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Fairy Gardens  
Fairy Tale #3: Donna from Thomaston CT
By Karen DeLong
4/16/2014 9:55:00 AM  

Fairy Tales: Plow & Hearth customers share their love of fairy gardening

Offering a fun and magical way for diehard gardeners, hobbyists and dabblers alike, to bring enchantment to their gardens, fairy gardening has seen a huge surge in popularity in recent years. To help you get started (or give you inspiration), we’ve talked to some of our “fairy best” customers about their own fairy gardening forays!


 

Fairy Tale #3: Donna A., Thomaston CT

 

A Childhood Pastime Blooms Into Grownup Fun

 

Donna Andersen has always loved gnomes and elves and is a fan of Shakespeare’s classic comedy A Midsummer Night’s Dream, which features fairies. Her German mother was a collector, and when Donna was 10 they visited Germany, bringing back miniature treasures including gnomes and mushrooms, which are very popular in that country. “Fairies and gnomes were a part of my childhood,” she says.

 

Later, Donna received Plow & Hearth’s Elf Door and Windows as a gift, and that inspired a renewed interest in miniatures and miniature gardening. A gnome on a mushroom now guards this door, which is attached to a tree in her yard.



 

Donna’s Miniature Garden Today

 

About 10 feet from the tree, Donna has built a fairy village using several fairy cottages from Plow and Hearth with accessories and elves from other sources, including a case of whimsical faux mushrooms from a local garden center.

 

“We have a stone wall with a patio and a table where we can sit and enjoy the village,” she says. She added gnomes to the village “and we have fun moving them around all of the time so my daughter’s boyfriend’s kids think they’re real,” she added.

 

Donna’s garden is carpeted in artificial moss purchased from a craft store and enhanced by perennials and “lots of annuals,” she says. “I particularly like our Non Stop Petunias. They are huge and they cascade beautifully over the stone wall.”

 

The garden is always a work in process, and Donna plans to keep adding more scenes over time. “Right now I’ve got my eye on the Plow & Hearth bridge!”


 

 

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Fairy Gardens  
Fairy Tales #2: Genie from Indiana
By Plow & Hearth
4/3/2014 10:50:00 AM  

Fairy Tales: Plow & Hearth customers share their love of fairy gardening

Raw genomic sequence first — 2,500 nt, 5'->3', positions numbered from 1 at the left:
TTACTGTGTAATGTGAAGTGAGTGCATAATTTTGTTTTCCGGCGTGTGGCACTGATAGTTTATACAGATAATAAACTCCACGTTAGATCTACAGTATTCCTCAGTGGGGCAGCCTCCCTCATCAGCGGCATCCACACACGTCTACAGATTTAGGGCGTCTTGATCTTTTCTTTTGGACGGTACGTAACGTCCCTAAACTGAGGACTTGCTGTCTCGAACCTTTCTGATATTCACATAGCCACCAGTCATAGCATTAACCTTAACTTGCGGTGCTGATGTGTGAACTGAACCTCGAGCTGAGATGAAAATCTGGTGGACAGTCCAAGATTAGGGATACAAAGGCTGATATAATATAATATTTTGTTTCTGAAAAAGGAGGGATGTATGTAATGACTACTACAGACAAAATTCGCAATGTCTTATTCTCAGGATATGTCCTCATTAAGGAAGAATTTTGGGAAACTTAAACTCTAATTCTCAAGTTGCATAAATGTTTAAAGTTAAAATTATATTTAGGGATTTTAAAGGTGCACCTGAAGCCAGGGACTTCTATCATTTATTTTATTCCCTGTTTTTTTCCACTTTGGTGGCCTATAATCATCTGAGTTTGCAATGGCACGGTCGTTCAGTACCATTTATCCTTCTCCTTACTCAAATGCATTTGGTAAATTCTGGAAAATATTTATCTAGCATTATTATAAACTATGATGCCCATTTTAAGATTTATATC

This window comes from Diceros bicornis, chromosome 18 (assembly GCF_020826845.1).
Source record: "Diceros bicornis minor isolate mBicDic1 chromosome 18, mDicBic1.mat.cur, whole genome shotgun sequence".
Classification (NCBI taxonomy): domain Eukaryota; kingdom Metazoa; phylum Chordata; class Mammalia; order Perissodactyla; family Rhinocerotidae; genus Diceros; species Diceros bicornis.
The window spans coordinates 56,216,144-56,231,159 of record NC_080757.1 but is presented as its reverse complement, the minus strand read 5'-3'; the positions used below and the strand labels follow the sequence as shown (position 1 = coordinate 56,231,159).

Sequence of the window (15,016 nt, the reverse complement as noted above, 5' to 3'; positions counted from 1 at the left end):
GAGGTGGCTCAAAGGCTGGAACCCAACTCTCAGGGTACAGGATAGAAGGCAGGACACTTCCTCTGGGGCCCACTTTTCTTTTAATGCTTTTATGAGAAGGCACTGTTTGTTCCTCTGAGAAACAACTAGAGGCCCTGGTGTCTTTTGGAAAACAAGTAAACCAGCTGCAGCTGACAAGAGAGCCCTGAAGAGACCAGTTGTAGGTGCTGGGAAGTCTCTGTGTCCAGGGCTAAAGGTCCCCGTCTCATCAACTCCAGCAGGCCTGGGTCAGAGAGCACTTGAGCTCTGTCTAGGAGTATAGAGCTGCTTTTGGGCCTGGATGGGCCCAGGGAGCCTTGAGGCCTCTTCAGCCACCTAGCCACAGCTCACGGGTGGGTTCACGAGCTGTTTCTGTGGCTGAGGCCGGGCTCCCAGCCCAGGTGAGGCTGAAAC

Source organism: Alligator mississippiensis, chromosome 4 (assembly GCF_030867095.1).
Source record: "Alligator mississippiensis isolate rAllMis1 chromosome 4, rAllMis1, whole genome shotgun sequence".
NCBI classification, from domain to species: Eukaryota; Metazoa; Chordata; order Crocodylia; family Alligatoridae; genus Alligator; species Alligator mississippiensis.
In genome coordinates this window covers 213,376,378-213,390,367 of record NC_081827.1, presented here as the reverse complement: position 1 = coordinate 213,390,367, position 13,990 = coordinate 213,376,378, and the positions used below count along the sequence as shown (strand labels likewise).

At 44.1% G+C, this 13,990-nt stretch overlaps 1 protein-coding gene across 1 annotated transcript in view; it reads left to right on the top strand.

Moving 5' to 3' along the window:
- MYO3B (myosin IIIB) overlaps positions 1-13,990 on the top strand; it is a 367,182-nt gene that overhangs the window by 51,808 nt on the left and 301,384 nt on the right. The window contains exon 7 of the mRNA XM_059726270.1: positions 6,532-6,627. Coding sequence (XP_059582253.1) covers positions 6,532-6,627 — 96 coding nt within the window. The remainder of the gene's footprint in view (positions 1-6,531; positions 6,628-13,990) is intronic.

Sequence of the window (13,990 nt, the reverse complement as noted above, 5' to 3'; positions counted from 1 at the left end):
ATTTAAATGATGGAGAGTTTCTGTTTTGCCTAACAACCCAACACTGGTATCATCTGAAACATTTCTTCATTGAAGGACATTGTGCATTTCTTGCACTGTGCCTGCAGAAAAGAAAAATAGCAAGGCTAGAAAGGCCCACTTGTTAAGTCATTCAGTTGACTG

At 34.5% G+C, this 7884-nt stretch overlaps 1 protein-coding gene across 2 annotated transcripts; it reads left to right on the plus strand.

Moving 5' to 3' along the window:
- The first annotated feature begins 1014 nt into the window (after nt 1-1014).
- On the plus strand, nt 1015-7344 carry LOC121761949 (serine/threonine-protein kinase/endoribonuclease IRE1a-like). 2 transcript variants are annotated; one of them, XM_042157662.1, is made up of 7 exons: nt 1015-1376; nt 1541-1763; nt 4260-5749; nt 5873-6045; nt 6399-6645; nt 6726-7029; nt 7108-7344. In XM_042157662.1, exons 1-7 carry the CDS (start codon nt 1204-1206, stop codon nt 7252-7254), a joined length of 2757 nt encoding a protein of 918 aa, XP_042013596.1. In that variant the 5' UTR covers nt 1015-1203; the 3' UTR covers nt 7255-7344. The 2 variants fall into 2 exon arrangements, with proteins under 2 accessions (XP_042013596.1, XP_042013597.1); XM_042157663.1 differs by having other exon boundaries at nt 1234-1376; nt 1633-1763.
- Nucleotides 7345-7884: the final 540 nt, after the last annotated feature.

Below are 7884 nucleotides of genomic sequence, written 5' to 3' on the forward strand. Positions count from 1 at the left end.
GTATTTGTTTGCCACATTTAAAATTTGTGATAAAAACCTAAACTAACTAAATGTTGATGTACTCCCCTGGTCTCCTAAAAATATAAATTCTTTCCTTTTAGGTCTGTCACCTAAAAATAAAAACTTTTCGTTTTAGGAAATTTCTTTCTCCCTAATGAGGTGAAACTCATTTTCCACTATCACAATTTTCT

Offering a fun and magical way for diehard gardeners, hobbyists and dabblers alike, fairy gardening has seen a huge surge in popularity in recent years. To help you get started (or give you inspiration), we’ve talked to some of our “fairy best” customers about their own fairy gardening forays!

 

Miniature Fairy Garden Tale #2: Genie S., Valparaiso, IN

Genie is a garden enthusiast whose professional background includes terms with the Nature Conservancy and FEMA. Now retired, Genie resides in Indiana on a professionally landscaped lot overlooking 400 acres of wetland.


Fairy Gardening: Fun For All Ages

Genie's interest in fairy gardening began when she help a neighbor’s kids build fairy gardens at her home. “Fairy gardens are fun for kids,” she says. “It’s always good to entertain them and to instill in them a desire to respect the environment,” she added.

 

While Genie enjoys sharing her love of gardening with her grandkids, “It’s really for me,” she admits. She enjoys working with miniatures and the surprises they bring. In addition to miniatures, Genie enjoys a Plow & Hearth whirligig in her garden and has her eye on our Pixie Tree, new in Spring.

 

Big Plans For A Miniature Garden This Spring

Genie has also done several indoor miniature gardens in her home over the years, but has since given them away to friends. Now armed with the Plow & Hearth fairy homes and accessories collected from other places, she has big plans for her little fairies this spring. “I went out and bought a bunch of stuff. Now I’m letting it speak to me to help me find the best way to use it.”

 

While the garden accessories wait in the garage to see the spring grass, Genie has taken photos of the area with the snow on it to illustrate the “before” stage. She has plans to keep a photo diary of the full construction, where she will enlist the help of her grandchildren. Rather than one spot in the garden, Genie envisions weaving enchanted touches throughout the property. “I always like it when you turn a corner and see something unexpected,” she says, adding that she will hide fairy things in trees and bushes, as well as in planters on her deck.

 

Always A Learning Process

Seeking more information about the enchanted world of fairy gardening, Genie says, “Whenever I hear about a fairy garden workshop, I’m usually there,” adding that miniature gardening “is like decorating for St. Patrick’s Day or Christmas, except you don’t need a holiday!” She noted one workshop where the leader made a fairy house, garden swing and birdbath, and used a shell for a fairy-worthy sink!

 

Her advice to other miniature gardeners: “Look for consistency of scale, and be conscious of your plants and where they come up,” she says.